The Fairbrother Lecture is a University public lecture named after Jack Fairbrother who in 1929 became the first student to be awarded a PhD from the University. The Fairbrother Lecture is an annual event at which a Reading doctoral researcher presents their research to a wider audience.
fairbrother lecture 2021
Living with More than One Language - The Effects of Bilingualism on Mind and Brain
Dr Toms Voits, UiT The Arctic University of Norway
Tuesday 11 May 2021
Language is frequently in the headlines, from worries about people speaking too many languages or too few, to questions of whether bilingualism protects against cognitive decline in later life. Bilingualism has featured prominently in language debates, with stories often over-simplifying a more complex picture.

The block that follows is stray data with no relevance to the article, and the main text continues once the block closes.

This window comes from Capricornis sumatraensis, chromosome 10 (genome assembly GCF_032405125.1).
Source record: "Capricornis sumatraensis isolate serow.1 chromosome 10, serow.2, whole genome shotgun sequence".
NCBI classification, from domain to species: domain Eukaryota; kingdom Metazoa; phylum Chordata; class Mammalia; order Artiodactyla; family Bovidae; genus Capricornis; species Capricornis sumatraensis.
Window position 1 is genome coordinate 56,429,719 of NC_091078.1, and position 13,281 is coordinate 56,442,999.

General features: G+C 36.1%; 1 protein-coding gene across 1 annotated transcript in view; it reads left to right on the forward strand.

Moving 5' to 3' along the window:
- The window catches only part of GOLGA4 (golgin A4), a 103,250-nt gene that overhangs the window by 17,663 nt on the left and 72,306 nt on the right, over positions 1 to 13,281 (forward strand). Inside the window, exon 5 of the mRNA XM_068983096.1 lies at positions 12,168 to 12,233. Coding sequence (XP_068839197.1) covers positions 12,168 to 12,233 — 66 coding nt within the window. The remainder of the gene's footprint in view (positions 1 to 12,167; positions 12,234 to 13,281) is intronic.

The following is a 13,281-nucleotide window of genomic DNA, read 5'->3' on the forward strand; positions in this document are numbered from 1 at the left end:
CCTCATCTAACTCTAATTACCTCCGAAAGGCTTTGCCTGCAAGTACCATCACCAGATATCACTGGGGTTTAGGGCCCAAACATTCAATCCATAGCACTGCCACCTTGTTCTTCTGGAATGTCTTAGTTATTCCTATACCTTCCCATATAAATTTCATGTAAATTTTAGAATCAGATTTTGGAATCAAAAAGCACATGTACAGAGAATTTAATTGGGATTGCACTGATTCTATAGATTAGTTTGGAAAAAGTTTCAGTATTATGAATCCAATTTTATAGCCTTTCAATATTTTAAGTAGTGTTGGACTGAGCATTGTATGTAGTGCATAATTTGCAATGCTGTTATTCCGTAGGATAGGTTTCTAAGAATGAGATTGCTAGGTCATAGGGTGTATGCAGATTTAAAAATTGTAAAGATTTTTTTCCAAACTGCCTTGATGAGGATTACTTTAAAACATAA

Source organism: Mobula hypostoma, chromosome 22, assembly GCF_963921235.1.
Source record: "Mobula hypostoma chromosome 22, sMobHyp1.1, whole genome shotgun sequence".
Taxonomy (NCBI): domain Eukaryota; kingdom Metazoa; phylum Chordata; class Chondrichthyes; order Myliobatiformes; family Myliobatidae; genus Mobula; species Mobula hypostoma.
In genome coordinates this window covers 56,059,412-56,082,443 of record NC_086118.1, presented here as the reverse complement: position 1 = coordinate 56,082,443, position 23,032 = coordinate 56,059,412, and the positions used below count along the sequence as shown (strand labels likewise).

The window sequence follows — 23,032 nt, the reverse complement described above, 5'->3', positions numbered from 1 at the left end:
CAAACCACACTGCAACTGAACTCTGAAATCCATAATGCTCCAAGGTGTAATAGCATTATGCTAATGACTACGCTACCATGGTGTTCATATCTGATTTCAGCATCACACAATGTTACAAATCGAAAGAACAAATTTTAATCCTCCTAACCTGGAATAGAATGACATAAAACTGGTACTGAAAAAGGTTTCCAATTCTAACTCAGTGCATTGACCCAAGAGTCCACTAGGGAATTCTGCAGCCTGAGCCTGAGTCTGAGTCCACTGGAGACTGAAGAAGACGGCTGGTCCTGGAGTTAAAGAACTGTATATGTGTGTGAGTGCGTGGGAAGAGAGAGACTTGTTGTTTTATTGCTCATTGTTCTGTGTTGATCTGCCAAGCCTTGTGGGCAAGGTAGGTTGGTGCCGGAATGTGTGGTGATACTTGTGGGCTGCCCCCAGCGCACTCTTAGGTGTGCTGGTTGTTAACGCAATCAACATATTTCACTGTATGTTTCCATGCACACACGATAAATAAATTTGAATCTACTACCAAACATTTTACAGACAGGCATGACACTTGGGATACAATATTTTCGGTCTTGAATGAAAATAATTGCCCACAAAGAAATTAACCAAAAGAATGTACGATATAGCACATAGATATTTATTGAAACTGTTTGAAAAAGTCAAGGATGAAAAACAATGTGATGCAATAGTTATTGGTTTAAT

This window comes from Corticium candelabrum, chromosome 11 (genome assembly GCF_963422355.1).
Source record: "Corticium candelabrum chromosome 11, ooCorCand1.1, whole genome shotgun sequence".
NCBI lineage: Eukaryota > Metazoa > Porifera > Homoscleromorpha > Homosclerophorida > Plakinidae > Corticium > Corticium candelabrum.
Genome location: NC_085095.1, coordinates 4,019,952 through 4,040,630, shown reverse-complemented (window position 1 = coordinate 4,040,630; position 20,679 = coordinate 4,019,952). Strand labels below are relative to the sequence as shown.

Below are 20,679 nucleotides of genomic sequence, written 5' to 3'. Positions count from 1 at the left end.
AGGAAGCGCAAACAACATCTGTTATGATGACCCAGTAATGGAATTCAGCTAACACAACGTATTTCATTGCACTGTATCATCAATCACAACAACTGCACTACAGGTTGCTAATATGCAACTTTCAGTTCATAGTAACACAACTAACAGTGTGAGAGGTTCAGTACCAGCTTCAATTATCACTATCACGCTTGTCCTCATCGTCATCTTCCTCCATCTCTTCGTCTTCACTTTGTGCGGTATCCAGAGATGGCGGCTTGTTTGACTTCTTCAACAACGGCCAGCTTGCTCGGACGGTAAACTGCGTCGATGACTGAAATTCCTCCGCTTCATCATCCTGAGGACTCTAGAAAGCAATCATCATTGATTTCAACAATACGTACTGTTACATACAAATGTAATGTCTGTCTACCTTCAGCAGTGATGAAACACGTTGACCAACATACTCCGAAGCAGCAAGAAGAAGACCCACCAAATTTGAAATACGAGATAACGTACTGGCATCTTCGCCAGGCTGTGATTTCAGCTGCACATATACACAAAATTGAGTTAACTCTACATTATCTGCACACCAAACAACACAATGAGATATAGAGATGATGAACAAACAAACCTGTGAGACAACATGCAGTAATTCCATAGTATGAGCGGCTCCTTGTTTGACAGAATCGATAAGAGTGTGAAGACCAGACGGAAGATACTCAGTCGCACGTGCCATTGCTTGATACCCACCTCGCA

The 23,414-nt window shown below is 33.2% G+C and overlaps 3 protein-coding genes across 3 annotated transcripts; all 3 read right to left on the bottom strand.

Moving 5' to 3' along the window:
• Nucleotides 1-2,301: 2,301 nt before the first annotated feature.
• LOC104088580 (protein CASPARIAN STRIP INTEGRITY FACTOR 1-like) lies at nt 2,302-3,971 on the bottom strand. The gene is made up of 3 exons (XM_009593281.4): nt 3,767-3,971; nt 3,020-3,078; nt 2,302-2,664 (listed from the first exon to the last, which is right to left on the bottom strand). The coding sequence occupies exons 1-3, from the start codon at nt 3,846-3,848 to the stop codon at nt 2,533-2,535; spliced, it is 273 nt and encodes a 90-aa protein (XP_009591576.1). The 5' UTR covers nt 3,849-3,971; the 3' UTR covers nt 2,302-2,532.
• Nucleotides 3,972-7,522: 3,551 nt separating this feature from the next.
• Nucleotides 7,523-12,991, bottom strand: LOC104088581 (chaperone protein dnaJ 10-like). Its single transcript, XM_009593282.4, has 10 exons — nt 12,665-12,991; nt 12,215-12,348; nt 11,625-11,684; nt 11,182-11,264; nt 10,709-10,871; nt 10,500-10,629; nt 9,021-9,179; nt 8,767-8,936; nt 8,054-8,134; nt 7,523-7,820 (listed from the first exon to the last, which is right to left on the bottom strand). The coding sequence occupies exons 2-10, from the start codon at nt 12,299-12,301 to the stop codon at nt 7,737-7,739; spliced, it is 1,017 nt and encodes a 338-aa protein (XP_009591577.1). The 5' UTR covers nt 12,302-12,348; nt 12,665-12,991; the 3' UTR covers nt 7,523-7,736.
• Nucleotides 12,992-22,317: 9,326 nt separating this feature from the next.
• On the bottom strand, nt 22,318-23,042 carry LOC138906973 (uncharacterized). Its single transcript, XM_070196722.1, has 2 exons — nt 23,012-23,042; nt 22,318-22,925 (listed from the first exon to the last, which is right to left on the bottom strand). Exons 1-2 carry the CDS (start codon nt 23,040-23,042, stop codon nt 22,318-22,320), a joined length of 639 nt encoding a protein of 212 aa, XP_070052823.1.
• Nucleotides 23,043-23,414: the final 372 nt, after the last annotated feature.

Join former Reading doctoral researcher Toms Voits on a journey through the uniqueness and complexity of the human brain's capacity for language. This public lecture will introduce the ways in which two or more languages co-habit within a single mind, how processing allows languages to compete and co-operate, and the much-debated effects of bilingualism on mind and brain. With a focus on research on bilingualism in older adults, the lecture will examine some of the complexities that need to be unpicked in order to understand relationships between ageing, cognitive health and language.
*Due to current restrictions, this year's Fairbrother Lecture will be delivered as a pre-recorded film that can be viewed online at any time after its release on Tuesday 11 May. To sign up to receive the link to view the lecture recording please visit the Events page.
For further information contact Dr Joanna John.
For information on Fairbrother Lectures in other years see previous events.